On Biracial Kids & Families

Last week, I hosted the second ever-famous Wired Momma book club meeting. After a great discussion of the book (Gone Girl by Gillian Flynn), we moved onto a wide range of topics, which is part of what makes book club so fun – this reality that thanks to the vast Interweb – we can meet up with a group of relative strangers and end up discussing, oh, eating your placenta, dumb things husbands say and naturally, celebrity gossip and bad reality TV (here’s where I learned the uber-important phrase “Redneckognize” which apparently gets said by Honey Boo Boo’s mom. #Hilarious). While our topics were mostly light (the jury’s still out on placenta eating but one WM book club attendee claimed she’d encapsulate her placenta and eat it as vitamins if she had another baby. Aren’t you pissed you missed book club? Cause you should be) – we did cover some meatier subjects.

Somehow the fact that one of my sisters thinks Mr. Wired Momma is the palest man in American and she joyfully mocks him for being wan throughout the year — came up. C’est vrai.

Kimorra Lee Simmons and her kids. Photo Credit: Babyrazzi.com

#SorryPaleHusband

As we then noted that I also have very white kids and shamelessly mocked Mr. Wired Momma (Cause I’m so tan), it emerged that I was the only person at the table who wasn’t part of a biracial marriage. There were five of us in total, one woman is white married to a Vietnamese guy, one woman is Laotian married to a white guy, one woman biracial and married to a white guy, and another woman white married to a Cuban. Then moi and pale-face Mr. WM. Clearly it was important to note that while some of us better “Redneckognize,” another phrase I hadn’t yet heard was “BlaAsian” – which is the Black/Asian combo, made famous, in part,  by Kimora Lee Simmons.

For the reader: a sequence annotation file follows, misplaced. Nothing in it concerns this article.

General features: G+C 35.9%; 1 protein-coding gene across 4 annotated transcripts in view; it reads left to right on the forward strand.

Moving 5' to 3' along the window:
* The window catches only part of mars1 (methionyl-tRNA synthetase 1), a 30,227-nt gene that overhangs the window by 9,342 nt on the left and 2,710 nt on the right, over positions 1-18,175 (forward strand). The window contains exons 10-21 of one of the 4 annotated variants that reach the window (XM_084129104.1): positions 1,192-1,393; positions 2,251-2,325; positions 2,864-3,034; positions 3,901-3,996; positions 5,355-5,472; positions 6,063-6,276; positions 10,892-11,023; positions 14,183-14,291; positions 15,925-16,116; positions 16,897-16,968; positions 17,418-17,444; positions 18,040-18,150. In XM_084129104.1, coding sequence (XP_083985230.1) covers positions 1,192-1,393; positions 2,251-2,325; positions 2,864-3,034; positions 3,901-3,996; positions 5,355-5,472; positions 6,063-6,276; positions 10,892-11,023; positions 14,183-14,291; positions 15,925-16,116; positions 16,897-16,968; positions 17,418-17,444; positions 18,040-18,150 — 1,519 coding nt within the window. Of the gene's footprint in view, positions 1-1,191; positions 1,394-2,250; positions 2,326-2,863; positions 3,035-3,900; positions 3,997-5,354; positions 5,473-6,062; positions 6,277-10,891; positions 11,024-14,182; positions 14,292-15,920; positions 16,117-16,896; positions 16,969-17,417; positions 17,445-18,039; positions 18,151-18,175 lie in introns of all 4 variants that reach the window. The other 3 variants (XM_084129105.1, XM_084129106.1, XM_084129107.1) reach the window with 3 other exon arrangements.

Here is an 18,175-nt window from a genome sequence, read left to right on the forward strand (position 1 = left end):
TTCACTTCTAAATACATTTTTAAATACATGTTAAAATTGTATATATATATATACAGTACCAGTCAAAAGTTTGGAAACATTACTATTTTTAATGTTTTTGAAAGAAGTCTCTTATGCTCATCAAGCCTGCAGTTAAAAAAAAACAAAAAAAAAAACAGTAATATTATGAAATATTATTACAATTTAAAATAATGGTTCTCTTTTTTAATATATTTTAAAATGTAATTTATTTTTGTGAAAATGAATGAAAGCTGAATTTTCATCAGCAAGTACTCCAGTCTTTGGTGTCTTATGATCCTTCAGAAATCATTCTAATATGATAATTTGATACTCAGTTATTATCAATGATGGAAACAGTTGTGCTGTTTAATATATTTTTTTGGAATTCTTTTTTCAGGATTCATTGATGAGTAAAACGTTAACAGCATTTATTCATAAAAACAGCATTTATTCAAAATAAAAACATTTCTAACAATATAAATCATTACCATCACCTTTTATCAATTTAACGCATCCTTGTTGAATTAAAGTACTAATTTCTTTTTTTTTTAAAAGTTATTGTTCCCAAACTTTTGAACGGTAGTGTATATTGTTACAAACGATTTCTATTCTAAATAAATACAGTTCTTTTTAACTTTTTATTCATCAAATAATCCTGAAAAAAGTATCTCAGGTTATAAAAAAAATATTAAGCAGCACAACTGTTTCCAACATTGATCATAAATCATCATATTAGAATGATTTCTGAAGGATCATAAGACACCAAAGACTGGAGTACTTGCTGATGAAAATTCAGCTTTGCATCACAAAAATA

#PulitzerPrizeWinningMaterialToday

But seriously – the conversation then turned to the ridiculously stupid things people inevitably say to moms of biracial kids….like asking them where they adopted their babies from, or if they are the nanny, something my friend  and local DC mom, Kim, documents on her amazing blog I’m Not the Nanny. Considering I basically married a man who looks kinda like my brother

#SoWestVirginia

I don’t personally have any experience with this but still am fascinated and irritated by the idiotic things strangers feel compelled to say. Why must anyone make a comment – is really the over arching question.

Then not two days later, a friend of mine emailed me a speech she plans to give soon, asking me to look it over. I couldn’t believe the subject matter. It was almost like she’d been part of book club. She gave such an honest, heart-felt and personal insight into this subject matter as a mixed race kid, who is now an adult  having her own kids,  that I had to share her piece with you – so I bring you Nicolle’s guest piece called “What are you?”:

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WHAT ARE YOU?

“What are you?”….It was a new question, but one that became familiar to me in college.  Until that time most people I knew, I had known my whole life and whatever questions they had about me, they had figured out on their own…. rightly or wrongly.

But, when I left for college –  I was my own person…separated from my family for the first time and forced to make my way in the world as a single person removed from the family unit and that is when the questions started:
“What are you?”
“You’re Vietnamese right?”
“Indian?”
“I can tell by your eyebrows you are Korean”
“Japanese?”
“Navajo?”

When I think about it, the whole thing began long before then but I was too young to know.  My mom told me that when she would take me out  when I was an infant she would hear people say…”Look at that cute chinese baby!”.   She also took great satisfaction in joking with me that I was really adopted from Uzbekistan.